Weekly Highlights: Apple's Retail Problem, WWE Network's New Free Trial And More
Product announcements were nowhere to be found this week, but there were some notable developments in the tech space.
Apple (NASDAQ: AAPL), for example, could be facing a customer problem at retail. There appear to be more employees than customers at many of the company's stores.
Samsung (OTC: SSNLF), Apple's chief adversary, had its own problems when developers complained about the Gear Live's charging mechanism.
Cloudian raised $24 million from numerous industry stalwarts.
Activision spent a fortune promoting Call of Duty -- and could spend even more promoting Destiny.
Supercell surpassed the competition in an unusual way.
WWE Network (NYSE: WWE) offered another free trial after its rank declined among all live streaming sites.
Finally, DRAM and NAND flash chip supplies may not meet demand this year, which could lead to higher prices.
Disclosure: At the time of this writing, Louis Bedigian had no position in the equities mentioned in this slideshow.
© 2017 Benzinga.com. Benzinga does not provide investment advice. All rights reserved.
Apple's Retail Popularity Could Be In Danger
Apple is one of the world's most successful tech companies, but its retail outlets could be in danger.
Global Equities Research analyst Trip Chowdhry recently visited several Apple Store locations and discovered a troubling trend: there were more employees than customers in each store.
"We have not experienced such a phenomenon [for] probably five or six years," Chowdhry told Benzinga. "It could be an aberration only for the last two weeks. [But] it's not very encouraging."
Consumers have reported similar experiences.Image Source: Wikimedia commons
Flash Chip Supplies Might Not Meet Demand
DRAM and NAND flash chip supplies may not meet demand in the second half of the year.
This is critical for two reasons. It will likely mean higher prices (which could be passed on to the consumer), but it may also prevent manufacturers from delivering enough products to retailers.Image Source: Wikimedia commons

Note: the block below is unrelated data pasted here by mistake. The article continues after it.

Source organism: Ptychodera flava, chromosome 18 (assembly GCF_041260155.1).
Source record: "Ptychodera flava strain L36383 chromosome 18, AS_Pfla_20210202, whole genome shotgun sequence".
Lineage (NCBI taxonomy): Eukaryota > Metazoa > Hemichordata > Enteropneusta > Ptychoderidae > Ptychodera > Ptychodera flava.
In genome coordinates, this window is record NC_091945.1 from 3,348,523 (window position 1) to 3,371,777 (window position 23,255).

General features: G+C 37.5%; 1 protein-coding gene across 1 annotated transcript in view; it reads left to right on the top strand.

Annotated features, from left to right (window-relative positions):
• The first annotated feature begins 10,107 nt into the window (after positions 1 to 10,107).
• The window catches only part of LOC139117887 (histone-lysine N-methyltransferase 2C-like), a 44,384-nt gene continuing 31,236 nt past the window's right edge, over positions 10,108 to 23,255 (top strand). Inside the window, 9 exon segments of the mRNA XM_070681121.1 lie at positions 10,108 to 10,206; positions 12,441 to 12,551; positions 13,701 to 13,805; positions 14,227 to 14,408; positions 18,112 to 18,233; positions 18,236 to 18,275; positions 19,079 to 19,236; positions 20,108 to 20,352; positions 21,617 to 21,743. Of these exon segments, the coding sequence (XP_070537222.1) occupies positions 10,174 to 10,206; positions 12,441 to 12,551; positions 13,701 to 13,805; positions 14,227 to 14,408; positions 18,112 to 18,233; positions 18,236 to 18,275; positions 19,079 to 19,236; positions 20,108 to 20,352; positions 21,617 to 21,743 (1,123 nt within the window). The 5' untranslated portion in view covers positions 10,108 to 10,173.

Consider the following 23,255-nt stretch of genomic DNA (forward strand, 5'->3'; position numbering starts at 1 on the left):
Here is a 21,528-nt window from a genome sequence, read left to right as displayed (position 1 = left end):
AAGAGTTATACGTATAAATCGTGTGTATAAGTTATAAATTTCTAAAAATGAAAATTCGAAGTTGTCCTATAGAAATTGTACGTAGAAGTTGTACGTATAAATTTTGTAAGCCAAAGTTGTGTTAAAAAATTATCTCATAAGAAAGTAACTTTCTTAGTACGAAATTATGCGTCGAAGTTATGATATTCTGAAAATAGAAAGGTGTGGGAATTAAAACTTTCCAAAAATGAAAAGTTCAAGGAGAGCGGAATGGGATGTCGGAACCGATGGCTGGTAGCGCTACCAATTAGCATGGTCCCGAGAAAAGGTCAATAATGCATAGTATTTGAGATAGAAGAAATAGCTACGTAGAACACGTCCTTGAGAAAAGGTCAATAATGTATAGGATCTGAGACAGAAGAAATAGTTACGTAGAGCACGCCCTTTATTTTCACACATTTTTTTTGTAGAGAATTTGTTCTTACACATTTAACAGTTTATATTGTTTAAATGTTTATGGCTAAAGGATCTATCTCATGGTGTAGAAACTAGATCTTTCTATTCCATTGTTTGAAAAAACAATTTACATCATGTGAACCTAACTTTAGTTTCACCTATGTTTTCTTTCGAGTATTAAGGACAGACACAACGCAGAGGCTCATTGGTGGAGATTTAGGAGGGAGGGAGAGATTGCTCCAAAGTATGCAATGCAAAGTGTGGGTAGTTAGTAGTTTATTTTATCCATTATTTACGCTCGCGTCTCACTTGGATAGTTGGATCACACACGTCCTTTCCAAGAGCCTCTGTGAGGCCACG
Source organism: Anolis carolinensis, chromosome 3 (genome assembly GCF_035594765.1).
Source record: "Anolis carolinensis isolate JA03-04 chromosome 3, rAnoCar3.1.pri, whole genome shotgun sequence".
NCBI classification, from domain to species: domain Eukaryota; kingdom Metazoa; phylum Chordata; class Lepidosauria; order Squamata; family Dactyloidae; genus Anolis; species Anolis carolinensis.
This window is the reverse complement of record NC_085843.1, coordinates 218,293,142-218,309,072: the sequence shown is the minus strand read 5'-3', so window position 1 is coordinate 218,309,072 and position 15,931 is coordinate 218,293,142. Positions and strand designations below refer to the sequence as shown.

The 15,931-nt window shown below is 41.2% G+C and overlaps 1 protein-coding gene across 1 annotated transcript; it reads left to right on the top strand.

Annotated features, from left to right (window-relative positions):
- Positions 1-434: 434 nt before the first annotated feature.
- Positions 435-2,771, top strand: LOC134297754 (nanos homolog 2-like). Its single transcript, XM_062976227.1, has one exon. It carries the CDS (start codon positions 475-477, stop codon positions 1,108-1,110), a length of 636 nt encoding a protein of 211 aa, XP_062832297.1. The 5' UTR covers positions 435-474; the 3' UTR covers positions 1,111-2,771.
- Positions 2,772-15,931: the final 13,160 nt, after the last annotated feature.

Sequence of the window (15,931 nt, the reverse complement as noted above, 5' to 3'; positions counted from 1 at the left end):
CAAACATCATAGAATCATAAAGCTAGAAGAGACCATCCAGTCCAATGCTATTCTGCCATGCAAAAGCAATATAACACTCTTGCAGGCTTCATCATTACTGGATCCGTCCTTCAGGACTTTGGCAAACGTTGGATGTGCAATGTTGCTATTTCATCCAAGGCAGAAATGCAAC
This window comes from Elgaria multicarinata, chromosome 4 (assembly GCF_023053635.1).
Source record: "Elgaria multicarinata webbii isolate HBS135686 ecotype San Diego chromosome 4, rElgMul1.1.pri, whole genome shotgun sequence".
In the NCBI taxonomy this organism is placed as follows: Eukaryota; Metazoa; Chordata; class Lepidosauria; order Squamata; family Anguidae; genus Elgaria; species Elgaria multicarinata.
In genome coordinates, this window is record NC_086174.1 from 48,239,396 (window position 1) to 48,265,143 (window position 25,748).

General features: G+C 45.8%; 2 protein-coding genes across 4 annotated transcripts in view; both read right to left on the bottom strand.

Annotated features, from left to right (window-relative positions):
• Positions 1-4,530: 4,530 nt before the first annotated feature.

Samsung's Gear Live May Not Be Alive For Long
Samsung promoted its newest smartwatch by giving it away to select Google IO attendees.
This gave developers the chance to begin working with the watch before it was released this month.
Unfortunately, some of those developers encountered one massive flaw: the USB charging mechanism is easy to break.
Not every user has reported an issue, but the problem has gained some traction in the press and could deter some consumers from buying the device before these issues are ironed out.Image Source: Wikimedia commons
Cloudian Raised $24 Million From Several Industry Stalwarts
Cloudian, an Intel and Goldman Sachs-backed startup, made a big announcement this week.
The company revealed that it has raised an additional $24 million from INCJ and Fidelity Growth Partners and its existing pool of investors.
"If you look at storage, it's been kind of boring for the last 10 years," Michael Tso, co-founder and CEO of Cloudian, told Benzinga. "It's starting to get really exciting again."
All told, Cloudian has raised $44 million from investors.Image Source: Wikimedia commons
Smart Toys Could Be Big Business For Video Game Developers
Both properties feature smart toys that interact with their respective games.
In theory, this idea makes perfect sense: kids love toys and video games, so developers might as well put them together.
A new study shows that 72 million children are interested in playing with smart toys.Image Source: Wikimedia commons
Supercell's Brand Power Reigns Supreme
Supercell may not be a household name like Sony, but its brand is getting stronger.
According to iSpot (a real-time TV advertising intelligence platform), Supercell surpassed Sony and became the number-one video game brand.
This is based on the level of engagement from users after an ad has aired on TV, so this doesn't mean that Supercell is actually performing better than Sony.
But from a mainstream ad perspective, Supercell has grown a lot over the past six months.Image Source: Wikimedia commons
Activision's 'Destiny' Budget Likely To Include Millions In TV Ads
Activision spared no expense in promoting the last Call of Duty game.
The company spent $58 million on domestic TV ads over the last 12 months alone. Most of those funds were used last fall to promote Call of Duty: Ghosts.
This fall, Activision will have another new franchise to promote: Destiny. If the company spend an equal amount on Destiny and Call of Duty, its TV ad expenditures will easily surpass the $100 million mark.Image Source: Wikimedia commons
WWE Network Hopes Free Trial Will Lure More Subscribers
WWE Network was, for a brief time, the second most popular live streaming site in America.
The service now ranks fourth behind Justin.TV (third), ESPN (second), and Twitch (first).
To combat this decline -- and lure fans to the service before its next major event -- WWE is offering a one-week free trial. New customers can sign up without a credit card.Image Source: Wikimedia commons
More Stories You Can't Miss
The preceding slideshow was just the beginning. Check out these other hot stories right here on Benzinga.
- Google's Project Tango Could Define The Future Of Augmented Reality
- Why Is Streaming Video So Difficult To Monetize?
- Startups Could Fail Without A Great App
- PlayStation 4 Vs. Xbox One: Which Console Won E3?